I bought their CD (a split with Lack of Reason) and still listen to it today. Melodic female vocals with lots of stop-and-start punk rock. Flamingo 50 is a totally underrated band from this era.

Here is my favorite song of theirs. It’s not on this 7”, but I don’t own (and didn’t even know about) this J Church split so what the heck?

I was super excited to listen to this record because I love the band’s other songs. I couldn’t remember this 7” at all and that was really the whole point of this exercise anyway, right?

Unfortunately, this record is really bad. The songs may be good – one catches glimpses of excitement in “Dump Yr Dumper” and “Told Ya So” -- but the mix is so fuzzy and vocals so murky that I can’t really recommend this one. I am sure that as a teen I listened and still love some records mixed worse than this but at age 46 it just makes me feel like I need a hearing aid. I put on a Nation of Ulysses record right after this just to check my needle. That still sounded like awesome.

Rating: Buy this awesome CD instead!
gordonzola: (Default)
The exact day I became a fan of (Two-Tone) ska was April 19, 1980. That was the night the Specials played on Saturday Night Live.* I was enthralled. I went out and found the record the very next day.

When I found it, I actually thought it was a little dull in comparison with the live songs I heard the night before. I learned to love it, but I really do think, unlike a lot of genres, that the live recordings of this short period of time capture it in a way that the vinyl never did. The Specials “Ghost Town”** may be the only song better in the studio, but that’s because it’s a brutal, bitter announcement that not only was the two-tone era dead -- such a short life! -- but so was everything progressive people had worked for, including hope.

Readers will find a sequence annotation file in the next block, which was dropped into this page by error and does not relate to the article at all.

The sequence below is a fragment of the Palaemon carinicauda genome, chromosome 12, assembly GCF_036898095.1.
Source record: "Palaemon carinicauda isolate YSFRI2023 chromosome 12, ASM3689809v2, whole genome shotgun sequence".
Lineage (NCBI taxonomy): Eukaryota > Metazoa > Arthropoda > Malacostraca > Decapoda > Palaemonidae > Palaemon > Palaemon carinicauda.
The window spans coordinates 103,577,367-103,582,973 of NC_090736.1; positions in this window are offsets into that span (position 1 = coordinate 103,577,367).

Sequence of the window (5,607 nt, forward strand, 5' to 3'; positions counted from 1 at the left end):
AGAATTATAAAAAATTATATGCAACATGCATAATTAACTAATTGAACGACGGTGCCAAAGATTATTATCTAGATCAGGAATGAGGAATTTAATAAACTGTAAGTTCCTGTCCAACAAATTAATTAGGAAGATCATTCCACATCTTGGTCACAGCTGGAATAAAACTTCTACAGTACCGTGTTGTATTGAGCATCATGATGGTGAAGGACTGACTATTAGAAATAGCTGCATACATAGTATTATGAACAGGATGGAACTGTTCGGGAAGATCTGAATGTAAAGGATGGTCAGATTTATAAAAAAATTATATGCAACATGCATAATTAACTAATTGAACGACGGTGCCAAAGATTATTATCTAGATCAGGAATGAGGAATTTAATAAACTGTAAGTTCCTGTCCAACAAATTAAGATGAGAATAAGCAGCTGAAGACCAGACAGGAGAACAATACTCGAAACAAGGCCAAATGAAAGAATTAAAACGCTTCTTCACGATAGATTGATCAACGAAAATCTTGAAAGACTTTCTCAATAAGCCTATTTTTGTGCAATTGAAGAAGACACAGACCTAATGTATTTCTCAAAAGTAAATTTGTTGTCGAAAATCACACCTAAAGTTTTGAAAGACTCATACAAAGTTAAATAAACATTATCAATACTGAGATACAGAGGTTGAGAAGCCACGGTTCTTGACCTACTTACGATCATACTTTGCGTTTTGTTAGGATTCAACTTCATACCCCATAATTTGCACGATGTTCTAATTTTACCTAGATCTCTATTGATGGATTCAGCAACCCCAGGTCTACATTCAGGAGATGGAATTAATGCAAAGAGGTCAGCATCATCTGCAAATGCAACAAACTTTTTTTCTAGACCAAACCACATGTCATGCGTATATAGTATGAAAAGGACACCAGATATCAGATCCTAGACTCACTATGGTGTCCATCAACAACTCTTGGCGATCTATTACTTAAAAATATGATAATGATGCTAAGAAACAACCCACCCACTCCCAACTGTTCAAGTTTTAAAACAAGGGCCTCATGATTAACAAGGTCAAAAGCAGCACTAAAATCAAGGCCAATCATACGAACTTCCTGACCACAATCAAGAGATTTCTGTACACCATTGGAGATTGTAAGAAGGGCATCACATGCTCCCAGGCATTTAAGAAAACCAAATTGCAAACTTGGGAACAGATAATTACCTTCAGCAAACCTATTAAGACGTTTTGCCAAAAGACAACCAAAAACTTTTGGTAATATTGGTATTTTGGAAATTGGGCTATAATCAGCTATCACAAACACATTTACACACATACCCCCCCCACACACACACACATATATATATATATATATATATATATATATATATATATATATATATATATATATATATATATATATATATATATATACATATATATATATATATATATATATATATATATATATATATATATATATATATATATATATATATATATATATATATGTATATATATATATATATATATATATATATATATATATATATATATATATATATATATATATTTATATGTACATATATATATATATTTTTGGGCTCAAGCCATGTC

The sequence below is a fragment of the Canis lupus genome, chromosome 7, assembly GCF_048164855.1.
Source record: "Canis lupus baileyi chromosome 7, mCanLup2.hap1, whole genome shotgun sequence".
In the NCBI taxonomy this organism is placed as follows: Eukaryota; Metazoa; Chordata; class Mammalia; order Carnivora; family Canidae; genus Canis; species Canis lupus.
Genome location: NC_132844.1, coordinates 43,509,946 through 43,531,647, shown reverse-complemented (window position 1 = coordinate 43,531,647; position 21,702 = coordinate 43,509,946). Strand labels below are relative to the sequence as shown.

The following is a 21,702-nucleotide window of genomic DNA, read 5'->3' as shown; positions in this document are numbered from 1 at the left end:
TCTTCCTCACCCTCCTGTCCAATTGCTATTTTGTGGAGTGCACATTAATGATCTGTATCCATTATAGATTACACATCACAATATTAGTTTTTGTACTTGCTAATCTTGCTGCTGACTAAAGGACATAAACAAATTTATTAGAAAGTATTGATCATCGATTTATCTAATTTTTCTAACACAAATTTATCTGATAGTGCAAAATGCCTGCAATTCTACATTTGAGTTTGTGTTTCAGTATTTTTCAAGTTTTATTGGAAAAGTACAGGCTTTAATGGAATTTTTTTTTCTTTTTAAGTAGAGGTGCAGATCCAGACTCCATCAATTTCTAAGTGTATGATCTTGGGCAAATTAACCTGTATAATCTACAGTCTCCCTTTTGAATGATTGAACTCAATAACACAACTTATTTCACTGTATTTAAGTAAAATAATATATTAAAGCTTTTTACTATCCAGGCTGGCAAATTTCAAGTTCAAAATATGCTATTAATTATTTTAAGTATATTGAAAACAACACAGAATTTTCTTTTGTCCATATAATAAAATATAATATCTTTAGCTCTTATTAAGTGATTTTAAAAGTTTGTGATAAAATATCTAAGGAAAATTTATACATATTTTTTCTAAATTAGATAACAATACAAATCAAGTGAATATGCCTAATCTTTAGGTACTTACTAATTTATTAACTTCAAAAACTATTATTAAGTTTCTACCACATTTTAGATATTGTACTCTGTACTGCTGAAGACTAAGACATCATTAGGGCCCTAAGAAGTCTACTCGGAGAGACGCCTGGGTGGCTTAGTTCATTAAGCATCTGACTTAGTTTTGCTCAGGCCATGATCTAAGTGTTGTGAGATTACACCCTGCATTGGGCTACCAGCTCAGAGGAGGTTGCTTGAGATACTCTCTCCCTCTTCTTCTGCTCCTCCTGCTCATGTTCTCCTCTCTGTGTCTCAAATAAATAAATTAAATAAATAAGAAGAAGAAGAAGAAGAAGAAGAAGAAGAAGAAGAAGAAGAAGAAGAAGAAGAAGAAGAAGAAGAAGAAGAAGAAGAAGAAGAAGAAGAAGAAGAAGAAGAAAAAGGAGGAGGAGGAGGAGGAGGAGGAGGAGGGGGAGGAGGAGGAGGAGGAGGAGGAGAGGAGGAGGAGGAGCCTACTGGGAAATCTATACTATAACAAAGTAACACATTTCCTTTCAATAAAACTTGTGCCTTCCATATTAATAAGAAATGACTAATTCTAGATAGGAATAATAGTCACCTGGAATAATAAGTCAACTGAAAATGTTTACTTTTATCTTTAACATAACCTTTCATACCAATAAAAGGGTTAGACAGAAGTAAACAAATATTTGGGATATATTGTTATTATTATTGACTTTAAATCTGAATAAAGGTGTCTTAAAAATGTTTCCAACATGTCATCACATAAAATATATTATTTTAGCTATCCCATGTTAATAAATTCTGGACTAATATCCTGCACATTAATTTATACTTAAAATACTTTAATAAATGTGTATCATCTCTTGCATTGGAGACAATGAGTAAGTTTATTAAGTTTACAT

I just read Pauline Black’s autobiography “Black by Design” so I’ve been thinking about that era a lot this week. Pauline Black was the singer for The Selecter, probably the most famous woman in that era of music. The book itself is an adoption memoir sandwiched around a musician memoir. Black, adopted at birth, was raised in a white working class English community with very few non-white influences available to her. The provocative title of the book shows her battle with being black, but not being raised black. The surname she grew up with was actually Vickers, but she took on the last name Black as a way of 1. Truly identifying as black and 2. Having a performer name so she wouldn’t get fired from her day job in case the whole band thing didn’t work out.

Here’s the first incarnation of The Selecter so we can all have a clear starting point:

The weird thing about The Selecter -- the blackest band in Two Tone -- was that they were started by the white guy. He had written an instrumental with one of the folks who was in the Specials and The Specials, not having enough money to record a second song for their first single, put that song on the other side of the record. It became a top ten hit and the guy who wrote it figured he better form a band to capitalize on its success. He basically found a Coventry reggae band, added Pauline Black, and The Selecter was born.